Sex worker

In Brussels the red light district is located in the area around the Gare du Nord. Most of the white prostitutes, Romanian and Bulgarian, work the Rue d’Aerschot, a 400-metre long street clearly visible from the railway, while the black ones sit in windows in the shadier back streets. They’re cheaper too. Getting lucky takes a simple nod at the ladies, getting an interview takes a lot more. After being turned down more times than a spotty four-eyed teenager in a discotheque, finally a Nigerian woman named Monique agrees to speak to me. The cost: forty Euros, the usual price for an unusual request.

Monique’s ‘office’ consists of three separate rooms. The front room, the one with the large window, is where she spends most of her time, waiting for a customer in a big, worn out brown leather armchair. The middle room, divided from the front by a semi-transparent curtain, has two chairs and a small table in it, you might call it the reception room. The backroom is where Monique earns her money. The bin next to the bed is full of dirty toilet paper; electricity cables lie crisscrossed through the room. It smells a bit musky; the only fresh air comes from a half-open door that leads to a small patio. In the corner of the room stands an old-fashioned heater with a pot on it. ‘No, it’s for humidity,’ Monique mumbles, when I ask if it’s used to boil water.

In her reception room, Monique offers me a glass of water. She has a very frail posture, and her limbs are oddly long. The white crocheted see-through dress she wears reveals a lingerie set underneath – it may well be a bikini but being a man, it’s hard for me to tell the difference. I can see that Monique is on edge; it is obvious she doesn’t trust the tall white guy sitting opposite her. She is 28, and from Abuja, Nigeria’s capital. Seven years ago she moved to Brussels, the capital of Europe.

Can you tell me, how did you become a…’ – I stop to ask myself if there’s a nicer name for it – ‘working girl? Can I call you that, what do you prefer?’

Monique shrugs her shoulders and takes a sip of her Spa bottle. ‘Anyway you can call it, no problem. I don’t know what I felt, I guess it was because of the money. I speak a little bit of French, but if you’re not able to speak or write it fluenty, it’s impossible to find a normal job.’ Sadly, this is the story of many African women, but Monique adds another reason: ‘It’s a good place to come. Also, here you have a lot of white people, so I was like, “let me see what they’re like”.’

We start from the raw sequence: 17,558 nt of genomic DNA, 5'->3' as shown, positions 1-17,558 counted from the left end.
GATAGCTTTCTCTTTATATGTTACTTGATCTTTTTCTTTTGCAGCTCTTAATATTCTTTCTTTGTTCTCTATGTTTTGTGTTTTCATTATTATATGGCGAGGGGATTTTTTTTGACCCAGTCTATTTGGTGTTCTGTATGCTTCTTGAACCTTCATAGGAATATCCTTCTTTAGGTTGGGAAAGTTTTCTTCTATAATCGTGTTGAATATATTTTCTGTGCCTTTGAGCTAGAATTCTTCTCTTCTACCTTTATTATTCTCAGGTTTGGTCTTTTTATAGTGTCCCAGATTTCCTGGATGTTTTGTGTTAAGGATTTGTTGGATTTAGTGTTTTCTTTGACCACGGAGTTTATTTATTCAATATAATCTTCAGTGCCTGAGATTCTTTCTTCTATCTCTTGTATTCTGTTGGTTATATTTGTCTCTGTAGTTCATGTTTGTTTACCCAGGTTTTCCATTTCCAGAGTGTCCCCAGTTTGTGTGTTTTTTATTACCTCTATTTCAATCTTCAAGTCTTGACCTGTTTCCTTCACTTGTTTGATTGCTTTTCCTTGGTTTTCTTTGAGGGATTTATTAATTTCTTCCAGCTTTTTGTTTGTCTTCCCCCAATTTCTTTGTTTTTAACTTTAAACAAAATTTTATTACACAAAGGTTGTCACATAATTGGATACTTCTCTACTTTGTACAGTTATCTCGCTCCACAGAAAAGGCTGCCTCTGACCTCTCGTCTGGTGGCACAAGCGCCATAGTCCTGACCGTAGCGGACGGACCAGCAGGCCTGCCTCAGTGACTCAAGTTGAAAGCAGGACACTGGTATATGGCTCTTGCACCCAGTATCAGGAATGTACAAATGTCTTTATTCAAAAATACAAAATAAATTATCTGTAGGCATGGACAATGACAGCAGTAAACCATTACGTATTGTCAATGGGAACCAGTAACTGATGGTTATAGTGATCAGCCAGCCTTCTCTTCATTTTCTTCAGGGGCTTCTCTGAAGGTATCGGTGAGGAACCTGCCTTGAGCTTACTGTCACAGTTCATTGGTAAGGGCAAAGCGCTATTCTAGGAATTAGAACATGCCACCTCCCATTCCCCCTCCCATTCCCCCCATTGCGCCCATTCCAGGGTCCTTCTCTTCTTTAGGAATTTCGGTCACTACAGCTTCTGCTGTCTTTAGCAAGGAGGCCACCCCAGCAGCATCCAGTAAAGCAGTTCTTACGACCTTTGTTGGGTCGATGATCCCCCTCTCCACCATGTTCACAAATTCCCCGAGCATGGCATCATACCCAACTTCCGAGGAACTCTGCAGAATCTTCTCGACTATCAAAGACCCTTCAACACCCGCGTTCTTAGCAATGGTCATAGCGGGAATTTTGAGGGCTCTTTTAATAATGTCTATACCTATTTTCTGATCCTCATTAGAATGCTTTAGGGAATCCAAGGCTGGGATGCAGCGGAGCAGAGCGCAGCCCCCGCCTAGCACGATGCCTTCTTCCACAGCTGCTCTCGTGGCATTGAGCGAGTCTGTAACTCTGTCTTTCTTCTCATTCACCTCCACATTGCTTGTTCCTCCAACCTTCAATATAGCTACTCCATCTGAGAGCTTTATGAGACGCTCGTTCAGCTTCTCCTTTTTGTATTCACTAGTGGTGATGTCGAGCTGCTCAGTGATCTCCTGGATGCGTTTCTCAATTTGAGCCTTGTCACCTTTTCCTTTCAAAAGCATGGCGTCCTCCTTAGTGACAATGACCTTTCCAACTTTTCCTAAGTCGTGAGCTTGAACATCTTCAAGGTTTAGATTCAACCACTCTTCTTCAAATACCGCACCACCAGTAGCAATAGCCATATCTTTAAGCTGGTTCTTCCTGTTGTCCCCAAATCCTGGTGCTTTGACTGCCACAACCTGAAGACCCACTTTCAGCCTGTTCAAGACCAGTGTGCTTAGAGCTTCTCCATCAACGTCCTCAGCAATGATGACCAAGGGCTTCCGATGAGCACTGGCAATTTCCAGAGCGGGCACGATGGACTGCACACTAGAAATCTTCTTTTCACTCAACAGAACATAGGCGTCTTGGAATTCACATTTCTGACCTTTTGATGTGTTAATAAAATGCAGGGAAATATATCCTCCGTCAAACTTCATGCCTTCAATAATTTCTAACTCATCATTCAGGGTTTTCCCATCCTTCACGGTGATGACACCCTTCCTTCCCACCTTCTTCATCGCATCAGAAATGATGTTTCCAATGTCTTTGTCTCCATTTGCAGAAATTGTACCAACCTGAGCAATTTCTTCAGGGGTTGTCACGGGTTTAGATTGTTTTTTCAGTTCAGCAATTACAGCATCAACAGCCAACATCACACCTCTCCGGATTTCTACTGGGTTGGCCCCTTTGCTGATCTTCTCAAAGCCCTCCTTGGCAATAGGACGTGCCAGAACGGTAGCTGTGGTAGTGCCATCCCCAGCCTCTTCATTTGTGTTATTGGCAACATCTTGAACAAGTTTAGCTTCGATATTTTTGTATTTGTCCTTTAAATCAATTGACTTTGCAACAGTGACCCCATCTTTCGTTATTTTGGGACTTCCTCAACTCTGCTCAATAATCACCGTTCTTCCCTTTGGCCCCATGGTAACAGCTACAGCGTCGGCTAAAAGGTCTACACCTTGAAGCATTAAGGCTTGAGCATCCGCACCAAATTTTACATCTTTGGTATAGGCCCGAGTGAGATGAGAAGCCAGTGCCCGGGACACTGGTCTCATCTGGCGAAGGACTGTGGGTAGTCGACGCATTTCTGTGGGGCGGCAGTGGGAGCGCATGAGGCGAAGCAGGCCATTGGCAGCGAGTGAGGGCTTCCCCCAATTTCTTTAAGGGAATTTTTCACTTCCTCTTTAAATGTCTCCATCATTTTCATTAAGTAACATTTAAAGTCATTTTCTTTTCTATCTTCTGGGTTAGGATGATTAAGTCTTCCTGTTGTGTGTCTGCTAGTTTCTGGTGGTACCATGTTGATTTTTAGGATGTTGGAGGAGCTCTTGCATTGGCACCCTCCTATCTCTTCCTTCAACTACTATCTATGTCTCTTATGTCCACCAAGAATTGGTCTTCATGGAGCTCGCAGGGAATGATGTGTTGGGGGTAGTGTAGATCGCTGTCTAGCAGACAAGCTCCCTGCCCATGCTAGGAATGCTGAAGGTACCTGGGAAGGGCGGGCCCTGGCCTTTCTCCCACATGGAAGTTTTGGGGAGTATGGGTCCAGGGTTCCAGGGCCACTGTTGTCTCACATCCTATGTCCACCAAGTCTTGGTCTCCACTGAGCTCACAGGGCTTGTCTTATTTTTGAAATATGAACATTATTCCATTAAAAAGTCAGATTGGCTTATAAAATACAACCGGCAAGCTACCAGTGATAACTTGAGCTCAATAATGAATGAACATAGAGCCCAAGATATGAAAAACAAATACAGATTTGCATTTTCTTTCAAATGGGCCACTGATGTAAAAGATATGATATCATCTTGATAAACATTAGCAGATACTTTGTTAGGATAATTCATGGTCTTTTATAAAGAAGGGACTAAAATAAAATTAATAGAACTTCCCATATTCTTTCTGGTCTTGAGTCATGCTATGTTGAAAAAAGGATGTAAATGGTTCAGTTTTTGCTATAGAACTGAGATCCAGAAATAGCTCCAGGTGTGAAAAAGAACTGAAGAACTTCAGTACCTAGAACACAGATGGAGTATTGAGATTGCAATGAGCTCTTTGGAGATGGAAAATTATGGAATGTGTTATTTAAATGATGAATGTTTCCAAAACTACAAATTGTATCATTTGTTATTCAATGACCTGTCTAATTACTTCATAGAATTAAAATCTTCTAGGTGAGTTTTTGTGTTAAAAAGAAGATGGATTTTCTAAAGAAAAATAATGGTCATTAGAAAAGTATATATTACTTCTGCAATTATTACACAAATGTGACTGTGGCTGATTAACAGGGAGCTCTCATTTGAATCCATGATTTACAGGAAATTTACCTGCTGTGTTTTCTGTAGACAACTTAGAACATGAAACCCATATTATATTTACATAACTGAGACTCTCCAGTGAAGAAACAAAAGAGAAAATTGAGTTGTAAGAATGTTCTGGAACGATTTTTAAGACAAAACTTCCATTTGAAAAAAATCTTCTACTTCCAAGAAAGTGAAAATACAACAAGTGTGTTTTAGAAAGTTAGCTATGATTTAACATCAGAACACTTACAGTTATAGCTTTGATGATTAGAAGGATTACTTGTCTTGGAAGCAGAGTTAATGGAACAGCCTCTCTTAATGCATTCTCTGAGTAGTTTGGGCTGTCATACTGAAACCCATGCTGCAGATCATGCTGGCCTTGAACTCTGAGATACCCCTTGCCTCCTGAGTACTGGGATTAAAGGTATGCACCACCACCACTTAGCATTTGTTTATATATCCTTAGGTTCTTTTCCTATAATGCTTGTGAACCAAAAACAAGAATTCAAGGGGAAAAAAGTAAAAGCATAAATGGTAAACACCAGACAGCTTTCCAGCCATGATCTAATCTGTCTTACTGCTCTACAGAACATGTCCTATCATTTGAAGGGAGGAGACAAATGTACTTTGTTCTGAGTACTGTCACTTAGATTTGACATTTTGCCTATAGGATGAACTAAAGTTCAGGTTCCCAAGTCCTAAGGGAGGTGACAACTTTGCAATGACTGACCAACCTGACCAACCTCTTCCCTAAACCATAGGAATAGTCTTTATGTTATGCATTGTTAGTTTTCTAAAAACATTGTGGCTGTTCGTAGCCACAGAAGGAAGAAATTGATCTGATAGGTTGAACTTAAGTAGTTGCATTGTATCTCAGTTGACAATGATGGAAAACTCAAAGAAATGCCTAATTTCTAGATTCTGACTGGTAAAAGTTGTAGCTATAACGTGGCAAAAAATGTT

‘Ok. So the skin colour is different. Was that your reason for coming to Europe?’

Monique looks at me frowning, a bit disturbed by this obviously stupid question. ‘Of course. In Africa, you find that interesting, especially when you see white people on television. You’re like “oh, that’s a weird colour, maybe one day I would like to see these strange people”.’ Monique looks at me, dead serious.

‘Are most of your clients from here?’

‘From Europe, of course. I get clients from Belgium, France, from Holland – like you.’

Can you tell whether a client is to be trusted?’

No, you cannot tell by their looks. But when they come in and you hear how they speak; that’s how you know the difference.’

‘Between good and bad?’

‘Between good and bad, voilà. I only had a bad customer once, a long time ago. It was a Chinese man, or something. He came in for the regular stuff, so I said yes. Then, he asked me to do more for him. When I told him that for more he had to pay more, he yelled “No, no, no”, and immediately hit me in the face. I had a black eye but I tried to fight him. Luckily, there was this other girl that I work with sometimes. Together, we were able to push him out.’

While telling this rather scary story, Monique’s body and face remain almost unmoved. Not much seems to touch her anyway. Not the dangers of being a working girl, not this interview, and certainly not Europe. ‘I don’t care about Europe, honestly. I know Brussels is the capital of Europe and all, but I don’t really care about politics. You know?’

I guess. ‘Do you feel like there’s a lot of racism in Europe?’

That irritated look again. ‘Of course there is. It’s not like Europe is perfect. There’s racism everywhere, just like in every other country.’ She sits back, waiting for my response.

Have you been discriminated against, a lot?’

Monique shakes her head. ‘No, not me. Time’s up’. Monique eyes wander away from me and the conversation, into the dusky room. I’m off, I step outside, Monique checks her face and returns to her window, to her big brown leather chair.